Parshat Matot - Masei
Moshe teaches the rules and restrictions governing oaths and vows especially the role of a husband or father in either upholding or annulling a vow. Bnei Yisrael wage war against Midian. They kill the five Midianite kings, all the males and Bilaam. Moshe is upset that women were taken captive. They were catalysts for the immoral behavior of the Jewish People. He rebukes the officers. The spoils of war are counted and apportioned. The commanding officers report to Moshe that there was not one casualty among Bnei Yisrael. They bring an offering that is taken by Moshe and Elazar and placed in the Ohel Mo'ed (Tent of Meeting). The Tribes of Gad and Reuven, who own large quantities of livestock, petition Moshe to allow them to remain east of the Jordan and not enter the Land of Israel. They explain that the land east of the Jordan is quite suitable grazing land for their livestock. Moshe's initial response is that this request will discourage the rest of Bnei Yisrael, and that it is akin to the sin of the spies. They assure Moshe that they will first help conquer Israel, and only then will they go back to their homes on the eastern side of the Jordan River. Moshe grants their request on condition that they uphold their part of the deal.
The Torah names all 42 encampments of Bnei Yisrael on their 40-year journey from the Exodus until the crossing of the Jordan River into Eretz Yisrael.
Read My Virtual Lips
“Moshe said if you do this thing…” (32:20)
Is it my imagination, or is there a completely new way of saying “No”?
Albert Einstein once said that education is what remains after you’ve forgotten everything you learned in school. Part of my education, and I assume that of the vast majority of my “baby boom” peers, was how to say “No” politely. “I’m so sorry but…” “Please excuse me but…” “I’m afraid I’m going to have to say no…” Or, even, “I’m so sorry, but I’m going to have to pass on this…” But merely not to respond – that was unthinkable.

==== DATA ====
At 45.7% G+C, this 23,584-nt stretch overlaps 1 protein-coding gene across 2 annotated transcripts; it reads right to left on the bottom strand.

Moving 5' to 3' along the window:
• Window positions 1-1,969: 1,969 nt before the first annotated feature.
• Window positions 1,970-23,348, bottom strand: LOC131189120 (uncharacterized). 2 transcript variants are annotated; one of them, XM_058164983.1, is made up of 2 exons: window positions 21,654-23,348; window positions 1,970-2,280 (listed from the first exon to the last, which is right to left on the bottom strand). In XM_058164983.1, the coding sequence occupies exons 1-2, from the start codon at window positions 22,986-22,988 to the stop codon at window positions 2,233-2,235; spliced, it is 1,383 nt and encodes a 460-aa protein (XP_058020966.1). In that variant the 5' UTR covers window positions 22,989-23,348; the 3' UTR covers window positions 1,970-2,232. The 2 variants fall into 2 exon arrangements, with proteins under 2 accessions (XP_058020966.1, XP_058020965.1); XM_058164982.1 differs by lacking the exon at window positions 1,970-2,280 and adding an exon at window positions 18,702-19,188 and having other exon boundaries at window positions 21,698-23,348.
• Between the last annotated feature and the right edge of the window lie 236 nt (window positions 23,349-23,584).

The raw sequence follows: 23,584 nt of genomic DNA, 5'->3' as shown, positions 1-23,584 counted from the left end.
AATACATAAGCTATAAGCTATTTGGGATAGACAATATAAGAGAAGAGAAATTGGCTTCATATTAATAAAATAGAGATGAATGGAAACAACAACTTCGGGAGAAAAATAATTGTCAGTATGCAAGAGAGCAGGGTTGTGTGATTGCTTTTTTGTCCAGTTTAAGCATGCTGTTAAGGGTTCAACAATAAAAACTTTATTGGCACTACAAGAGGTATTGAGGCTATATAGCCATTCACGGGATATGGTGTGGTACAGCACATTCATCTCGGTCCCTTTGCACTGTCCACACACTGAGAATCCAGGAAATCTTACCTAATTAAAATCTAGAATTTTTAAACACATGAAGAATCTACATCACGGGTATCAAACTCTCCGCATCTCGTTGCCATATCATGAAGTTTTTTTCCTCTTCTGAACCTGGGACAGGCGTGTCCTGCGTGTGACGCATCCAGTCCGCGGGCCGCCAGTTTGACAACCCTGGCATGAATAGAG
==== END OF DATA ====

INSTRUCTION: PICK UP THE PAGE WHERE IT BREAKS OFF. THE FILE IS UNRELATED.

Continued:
One of the less attractive features of our new cyber age — and it is certainly not lacking in unattractive features — is what I call “the email blaring silence.” “The email blaring silence” goes like this: You are involved in some email negotiation or other, to buy something or to rent something — and then all of a sudden the “line goes dead”. Despite numerous follow-up emails, the other side just doesn’t respond. Nothing. Nada. Zilch. Now, maybe this is because of embarrassment. It’s true that people don’t like to say “No”, but what a waste of someone’s time — and expectations!
In this week’s Torah portion we learn from Moshe’s negotiations with the tribes of Reuven and Gad for their portion of the Land of Israel how precise an agreement must be. The condition must precede the subject of the agreement and the condition must be doubled. The wording must be thus: “If the condition is fulfilled, the agreement is valid, but if it is not fulfilled, the agreement is not valid… etc.” (Kiddushin 61a)
How different from our brave new “Read my virtual lips!”